moirafinnie wrote:Hey, Martha--thanks for that insight into Gable (and ex-husbands!).

Here's a picture of Martha doubling for Eleanor Parker in Interrupted Melody. I saw this movie for the first time recently without knowing that Martha was the stunt woman. This scene was the best part of the movie for me!
Image

I realize that you were primarily a stunt double involved with horses.
Could you please talk about how animals were trained for stunt work and how they were treated in films when you were working in this field?

Did you work with a particular horse whose temperament and skill set were exceptional?


Oh my - just found page two!
I am not entirely sure as to who trained what horses. I do know that the individual stock contractors had trainers they worked like ie Les Hilton who trained the Flicka horse worked with Fat Jones. Many times a specialty horse was acquired on the out side or perhaps borrowed from another stable. Ski, the horse who I worked with on Interrupted Melody was the consummate professional. However, rearing horses can be tricky in that when you rear them a lot that is all they want to do. In this film I was just a passenger. Ski, did all the work and most of the thinking I am sure. What a pleasure it was to work with him. I also reared him from a buggy in the Sheepman for Shirley MacLaine. He had several cues he responded to like the champ he was. When I came along the humane society's had a pretty tight hold on films. Gone were the days of trip wires, thank goodness, and new laws were put in. If a horse or an animal was hurt in a scene they could not use that scene. So that helped control the 'out of control' directors who would do anything for a good shot. Most of the specialty horses ie the falling horses, jumping horses, etc were owned by the individual stunt people. Midnight was extraordinary. He had been a cast horse for many stars and he always made them look better than they were. Then they made him into a horse to do stunts, etc. He could be a leader on a runaway stage coach and then use him for a star to ride. Never, have I ever seen a horse that could do that. I used him one day when I was the 'first-lady-wrangler' at Disney on the Apple Dumpling Gang. I was to be the pick up man for a run a way. I was a bit nervous as I had never done that before and was sitting on him off camera of course. All of a sudden here came the run a way horse and my heart almost stopped worrying that I would not have the timing right. A-ha said Midnight I will do it and just at the right time Midnight jumped into the side of the run a way horse and I pulled him up. Oh my goodness. What a horse. He made me and many others look like a genius. This horse made a fortune for Randall Ranch who owned him. I tried to buy him but they wanted $40,000 for him. Then one day the called me and said they were going to send him to the killers and did I still want him as he was too sore to work any more. I said I will be there in one hour and he had better be there. I gave them their (*&^%]in $400 killer price for him and took him home. He was retired at my place and no one ever sat on him again. Whew! Memories!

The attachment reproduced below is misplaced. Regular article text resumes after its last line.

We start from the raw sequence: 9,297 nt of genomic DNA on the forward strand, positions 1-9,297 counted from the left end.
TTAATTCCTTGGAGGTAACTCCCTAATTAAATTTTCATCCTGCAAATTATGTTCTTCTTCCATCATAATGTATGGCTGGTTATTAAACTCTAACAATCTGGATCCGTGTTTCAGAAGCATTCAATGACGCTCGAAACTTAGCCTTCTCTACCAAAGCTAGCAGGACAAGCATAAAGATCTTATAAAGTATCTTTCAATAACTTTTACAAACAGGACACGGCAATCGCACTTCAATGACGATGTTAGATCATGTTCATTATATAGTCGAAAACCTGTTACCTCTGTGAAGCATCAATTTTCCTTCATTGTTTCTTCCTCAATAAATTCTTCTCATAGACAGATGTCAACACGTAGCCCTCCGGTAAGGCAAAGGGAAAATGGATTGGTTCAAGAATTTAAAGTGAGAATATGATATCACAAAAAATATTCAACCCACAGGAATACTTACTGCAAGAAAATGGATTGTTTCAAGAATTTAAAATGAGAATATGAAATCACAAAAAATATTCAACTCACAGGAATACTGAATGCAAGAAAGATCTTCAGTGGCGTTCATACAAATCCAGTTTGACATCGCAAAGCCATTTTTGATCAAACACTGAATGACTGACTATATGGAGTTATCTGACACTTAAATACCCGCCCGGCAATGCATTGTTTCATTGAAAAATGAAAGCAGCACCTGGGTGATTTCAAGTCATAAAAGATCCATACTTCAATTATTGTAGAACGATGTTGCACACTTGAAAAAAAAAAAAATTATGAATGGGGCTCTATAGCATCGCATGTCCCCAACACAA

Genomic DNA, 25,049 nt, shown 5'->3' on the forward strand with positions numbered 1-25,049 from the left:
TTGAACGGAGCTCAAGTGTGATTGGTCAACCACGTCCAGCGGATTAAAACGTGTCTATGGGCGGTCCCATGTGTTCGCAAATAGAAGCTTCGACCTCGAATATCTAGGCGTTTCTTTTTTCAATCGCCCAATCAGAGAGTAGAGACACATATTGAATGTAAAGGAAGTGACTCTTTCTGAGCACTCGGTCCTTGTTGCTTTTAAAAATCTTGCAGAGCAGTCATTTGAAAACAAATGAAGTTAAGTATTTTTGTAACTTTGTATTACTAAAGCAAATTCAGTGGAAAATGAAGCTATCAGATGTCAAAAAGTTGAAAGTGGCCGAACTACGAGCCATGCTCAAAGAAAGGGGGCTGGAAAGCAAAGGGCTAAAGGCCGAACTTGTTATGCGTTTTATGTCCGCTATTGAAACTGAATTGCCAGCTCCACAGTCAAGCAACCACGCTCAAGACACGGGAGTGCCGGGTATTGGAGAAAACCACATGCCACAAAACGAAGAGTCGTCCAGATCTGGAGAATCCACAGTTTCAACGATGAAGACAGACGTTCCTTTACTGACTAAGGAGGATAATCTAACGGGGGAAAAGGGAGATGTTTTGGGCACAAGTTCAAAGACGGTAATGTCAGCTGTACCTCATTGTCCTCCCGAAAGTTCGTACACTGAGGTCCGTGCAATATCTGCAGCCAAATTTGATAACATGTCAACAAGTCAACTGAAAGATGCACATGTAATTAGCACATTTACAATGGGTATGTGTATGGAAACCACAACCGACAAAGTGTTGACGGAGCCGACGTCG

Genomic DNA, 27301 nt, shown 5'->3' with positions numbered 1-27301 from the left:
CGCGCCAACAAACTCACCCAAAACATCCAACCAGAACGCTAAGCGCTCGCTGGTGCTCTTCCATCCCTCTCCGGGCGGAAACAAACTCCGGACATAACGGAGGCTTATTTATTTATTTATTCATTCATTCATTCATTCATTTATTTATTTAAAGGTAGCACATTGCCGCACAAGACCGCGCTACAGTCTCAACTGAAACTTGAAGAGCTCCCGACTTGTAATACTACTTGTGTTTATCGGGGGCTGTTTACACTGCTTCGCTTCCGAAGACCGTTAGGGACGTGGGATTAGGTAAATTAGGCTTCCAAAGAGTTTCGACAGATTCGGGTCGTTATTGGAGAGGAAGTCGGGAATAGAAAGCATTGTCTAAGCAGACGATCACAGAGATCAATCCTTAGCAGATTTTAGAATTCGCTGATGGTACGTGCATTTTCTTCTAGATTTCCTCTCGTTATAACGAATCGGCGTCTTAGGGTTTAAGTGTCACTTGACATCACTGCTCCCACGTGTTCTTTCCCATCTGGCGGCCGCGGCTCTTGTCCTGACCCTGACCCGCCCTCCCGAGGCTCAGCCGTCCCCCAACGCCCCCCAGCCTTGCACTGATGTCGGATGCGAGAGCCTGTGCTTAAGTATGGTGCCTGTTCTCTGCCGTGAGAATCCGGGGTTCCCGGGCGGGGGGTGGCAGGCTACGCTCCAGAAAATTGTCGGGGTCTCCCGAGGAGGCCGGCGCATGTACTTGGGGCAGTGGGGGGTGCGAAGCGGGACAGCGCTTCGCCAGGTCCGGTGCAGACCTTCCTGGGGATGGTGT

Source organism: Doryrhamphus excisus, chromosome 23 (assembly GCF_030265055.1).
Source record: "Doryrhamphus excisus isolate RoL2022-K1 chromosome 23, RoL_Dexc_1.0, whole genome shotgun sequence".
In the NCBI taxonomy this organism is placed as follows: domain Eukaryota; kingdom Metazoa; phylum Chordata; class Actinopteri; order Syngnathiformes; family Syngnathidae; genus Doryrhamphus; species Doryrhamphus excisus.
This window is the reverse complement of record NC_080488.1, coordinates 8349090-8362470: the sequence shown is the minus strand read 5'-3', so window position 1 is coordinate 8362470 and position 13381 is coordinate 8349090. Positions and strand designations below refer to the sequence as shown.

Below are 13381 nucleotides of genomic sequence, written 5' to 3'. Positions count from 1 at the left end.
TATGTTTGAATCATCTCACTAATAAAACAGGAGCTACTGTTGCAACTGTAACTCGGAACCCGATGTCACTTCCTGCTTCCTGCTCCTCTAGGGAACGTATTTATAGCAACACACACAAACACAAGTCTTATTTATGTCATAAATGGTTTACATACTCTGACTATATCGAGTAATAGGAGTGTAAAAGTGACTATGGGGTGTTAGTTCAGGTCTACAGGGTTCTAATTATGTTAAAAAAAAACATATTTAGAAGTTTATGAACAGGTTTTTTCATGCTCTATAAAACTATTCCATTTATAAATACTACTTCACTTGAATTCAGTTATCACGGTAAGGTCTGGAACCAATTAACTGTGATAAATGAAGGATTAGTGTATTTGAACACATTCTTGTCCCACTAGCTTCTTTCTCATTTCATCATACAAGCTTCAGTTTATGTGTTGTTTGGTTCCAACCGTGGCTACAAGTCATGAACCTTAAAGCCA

Avatar: John Cantarini (Martha's husband) on future world record holder Crazy Kid. He won six in a row
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Re: Welcome to Martha Crawford Cantarini

Postby rerun » October 6th, 2013, 12:50 pm

JackFavell wrote:Hi, Martha! Did you have a favorite horse for your stunts, aside from Ski? Did you do all the different types of horse stunts? Did you have any favorite stuntmen or women that you worked with?

Can you tell me about Jack Holt or any of the Holt family?

Were there any supporting players that you got along with especially well? Anyone you thought was particularly wonderful?

I love the stories about Bill Wellman and Gable. Any other tidbits about them?